He immediately started to recognize three types of employees: those that worked hard no matter what, those that worked well but not always consistent, and those that were never motivated and failed to do the job at all. Unconsciously, he started investing the bulk of his time with the hard workers, as he needed them to anchor the day to day tasks. He then spend most of the rest of his time with the second group, realizing that they had potential but were never properly trained or shown they had value. He did spend time with the unmotivated group, mostly in corrective action, but never let them consume his valuable time.
Well, a peculiar trend started to happen in this manager’s new department. He noticed that the hard workers dug in and worked harder, and set a great attitude and pace for the entire team. He then saw that the middle group felt needed because they were given attention finally, and, seeing the first group energized, started to perform on a pace close to the hard workers. But what the manager saw in the unmotivated group literally shocked him. He noted that many of these workers, previously deemed problematic, started to perk up and step up their game. Their attitude and performance improved remarkably. When asked, they generally said that they had never been a part of such a team before, and didn’t want to be left out, or left behind. Granted, there were a few dissenters that needed to be groomed out, but the vast majority clicked with the team dynamic and their first year brought incredible sales success and profitability that they did not forecast they would attain for at least 3 years.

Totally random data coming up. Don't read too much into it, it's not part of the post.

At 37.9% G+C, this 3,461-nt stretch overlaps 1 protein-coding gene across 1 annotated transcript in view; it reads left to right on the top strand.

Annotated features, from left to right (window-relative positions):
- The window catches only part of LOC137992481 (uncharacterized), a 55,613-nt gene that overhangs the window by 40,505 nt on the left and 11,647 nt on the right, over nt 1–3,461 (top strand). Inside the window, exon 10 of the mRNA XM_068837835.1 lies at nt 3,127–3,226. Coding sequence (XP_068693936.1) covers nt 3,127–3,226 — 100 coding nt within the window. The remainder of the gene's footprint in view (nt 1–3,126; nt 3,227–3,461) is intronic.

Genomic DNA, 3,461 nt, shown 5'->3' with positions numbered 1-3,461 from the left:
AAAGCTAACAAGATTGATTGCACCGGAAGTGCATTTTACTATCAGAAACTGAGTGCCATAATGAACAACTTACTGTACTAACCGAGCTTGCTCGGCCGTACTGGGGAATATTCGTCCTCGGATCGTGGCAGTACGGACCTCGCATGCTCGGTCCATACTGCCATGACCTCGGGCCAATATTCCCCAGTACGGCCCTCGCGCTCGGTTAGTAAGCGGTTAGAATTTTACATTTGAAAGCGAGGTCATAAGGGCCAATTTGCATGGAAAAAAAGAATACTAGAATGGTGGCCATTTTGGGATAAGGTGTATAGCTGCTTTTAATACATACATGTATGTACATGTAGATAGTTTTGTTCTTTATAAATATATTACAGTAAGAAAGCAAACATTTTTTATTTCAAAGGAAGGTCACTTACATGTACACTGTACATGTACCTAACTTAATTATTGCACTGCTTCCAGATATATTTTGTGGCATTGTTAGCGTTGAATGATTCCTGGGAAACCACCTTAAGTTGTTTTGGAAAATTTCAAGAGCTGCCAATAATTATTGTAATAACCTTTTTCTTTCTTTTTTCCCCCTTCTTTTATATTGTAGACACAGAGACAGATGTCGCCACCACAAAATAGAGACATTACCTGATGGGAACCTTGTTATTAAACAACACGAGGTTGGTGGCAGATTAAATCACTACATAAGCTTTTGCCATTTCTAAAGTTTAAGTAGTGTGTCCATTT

By focusing on your 90%, Fox states, you invest in the biggest return in your company. If you invested in those underperforming stocks, you would most certainly look for better returns in higher potential stocks. Why should it be any different with your staff? Invest where it counts, and you’ll be surprised at the results. And so will your team.